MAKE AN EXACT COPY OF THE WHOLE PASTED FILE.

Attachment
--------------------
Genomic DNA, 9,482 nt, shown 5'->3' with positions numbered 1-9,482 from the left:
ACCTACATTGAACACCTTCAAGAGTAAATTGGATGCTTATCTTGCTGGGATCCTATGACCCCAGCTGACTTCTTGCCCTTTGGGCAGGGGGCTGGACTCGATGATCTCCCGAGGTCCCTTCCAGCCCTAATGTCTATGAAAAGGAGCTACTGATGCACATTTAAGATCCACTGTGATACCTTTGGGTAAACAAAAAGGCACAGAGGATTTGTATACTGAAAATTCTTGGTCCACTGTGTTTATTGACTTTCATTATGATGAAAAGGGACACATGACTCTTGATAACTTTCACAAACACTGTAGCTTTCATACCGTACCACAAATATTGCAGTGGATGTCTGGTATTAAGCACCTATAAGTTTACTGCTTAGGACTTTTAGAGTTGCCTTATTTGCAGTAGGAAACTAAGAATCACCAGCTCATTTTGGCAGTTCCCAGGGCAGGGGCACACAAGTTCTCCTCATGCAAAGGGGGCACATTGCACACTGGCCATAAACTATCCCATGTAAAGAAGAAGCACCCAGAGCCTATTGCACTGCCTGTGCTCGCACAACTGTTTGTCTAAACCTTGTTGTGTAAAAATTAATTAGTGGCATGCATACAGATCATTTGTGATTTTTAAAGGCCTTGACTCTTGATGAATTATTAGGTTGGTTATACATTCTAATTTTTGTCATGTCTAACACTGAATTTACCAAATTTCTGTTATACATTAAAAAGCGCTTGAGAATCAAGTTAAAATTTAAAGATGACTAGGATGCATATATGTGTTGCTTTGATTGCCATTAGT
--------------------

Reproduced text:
Genomic DNA, 9,482 nt, shown 5'->3' with positions numbered 1-9,482 from the left:
ACCTACATTGAACACCTTCAAGAGTAAATTGGATGCTTATCTTGCTGGGATCCTATGACCCCAGCTGACTTCTTGCCCTTTGGGCAGGGGGCTGGACTCGATGATCTCCCGAGGTCCCTTCCAGCCCTAATGTCTATGAAAAGGAGCTACTGATGCACATTTAAGATCCACTGTGATACCTTTGGGTAAACAAAAAGGCACAGAGGATTTGTATACTGAAAATTCTTGGTCCACTGTGTTTATTGACTTTCATTATGATGAAAAGGGACACATGACTCTTGATAACTTTCACAAACACTGTAGCTTTCATACCGTACCACAAATATTGCAGTGGATGTCTGGTATTAAGCACCTATAAGTTTACTGCTTAGGACTTTTAGAGTTGCCTTATTTGCAGTAGGAAACTAAGAATCACCAGCTCATTTTGGCAGTTCCCAGGGCAGGGGCACACAAGTTCTCCTCATGCAAAGGGGGCACATTGCACACTGGCCATAAACTATCCCATGTAAAGAAGAAGCACCCAGAGCCTATTGCACTGCCTGTGCTCGCACAACTGTTTGTCTAAACCTTGTTGTGTAAAAATTAATTAGTGGCATGCATACAGATCATTTGTGATTTTTAAAGGCCTTGACTCTTGATGAATTATTAGGTTGGTTATACATTCTAATTTTTGTCATGTCTAACACTGAATTTACCAAATTTCTGTTATACATTAAAAAGCGCTTGAGAATCAAGTTAAAATTTAAAGATGACTAGGATGCATATATGTGTTGCTTTGATTGCCATTAGT